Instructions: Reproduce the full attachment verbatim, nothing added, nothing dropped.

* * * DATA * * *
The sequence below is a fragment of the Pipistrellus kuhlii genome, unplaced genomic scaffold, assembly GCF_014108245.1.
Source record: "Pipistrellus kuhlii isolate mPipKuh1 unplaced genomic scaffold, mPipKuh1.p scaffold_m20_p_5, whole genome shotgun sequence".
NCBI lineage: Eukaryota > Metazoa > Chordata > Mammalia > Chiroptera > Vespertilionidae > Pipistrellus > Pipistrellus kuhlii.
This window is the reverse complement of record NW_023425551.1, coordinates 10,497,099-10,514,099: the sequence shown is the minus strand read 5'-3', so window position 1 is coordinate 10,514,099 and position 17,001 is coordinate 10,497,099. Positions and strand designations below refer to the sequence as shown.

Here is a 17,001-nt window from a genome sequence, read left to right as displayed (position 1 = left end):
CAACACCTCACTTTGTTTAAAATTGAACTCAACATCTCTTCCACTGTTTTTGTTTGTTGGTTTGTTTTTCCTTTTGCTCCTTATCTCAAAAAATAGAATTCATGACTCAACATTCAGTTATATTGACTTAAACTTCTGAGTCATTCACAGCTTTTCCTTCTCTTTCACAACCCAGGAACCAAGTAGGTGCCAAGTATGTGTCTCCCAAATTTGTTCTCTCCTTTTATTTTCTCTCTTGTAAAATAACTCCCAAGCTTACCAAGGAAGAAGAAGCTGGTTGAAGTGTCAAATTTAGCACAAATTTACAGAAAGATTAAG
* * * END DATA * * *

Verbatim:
The sequence below is a fragment of the Pipistrellus kuhlii genome, unplaced genomic scaffold, assembly GCF_014108245.1.
Source record: "Pipistrellus kuhlii isolate mPipKuh1 unplaced genomic scaffold, mPipKuh1.p scaffold_m20_p_5, whole genome shotgun sequence".
NCBI lineage: Eukaryota > Metazoa > Chordata > Mammalia > Chiroptera > Vespertilionidae > Pipistrellus > Pipistrellus kuhlii.
This window is the reverse complement of record NW_023425551.1, coordinates 10,497,099-10,514,099: the sequence shown is the minus strand read 5'-3', so window position 1 is coordinate 10,514,099 and position 17,001 is coordinate 10,497,099. Positions and strand designations below refer to the sequence as shown.

Here is a 17,001-nt window from a genome sequence, read left to right as displayed (position 1 = left end):
CAACACCTCACTTTGTTTAAAATTGAACTCAACATCTCTTCCACTGTTTTTGTTTGTTGGTTTGTTTTTCCTTTTGCTCCTTATCTCAAAAAATAGAATTCATGACTCAACATTCAGTTATATTGACTTAAACTTCTGAGTCATTCACAGCTTTTCCTTCTCTTTCACAACCCAGGAACCAAGTAGGTGCCAAGTATGTGTCTCCCAAATTTGTTCTCTCCTTTTATTTTCTCTCTTGTAAAATAACTCCCAAGCTTACCAAGGAAGAAGAAGCTGGTTGAAGTGTCAAATTTAGCACAAATTTACAGAAAGATTAAG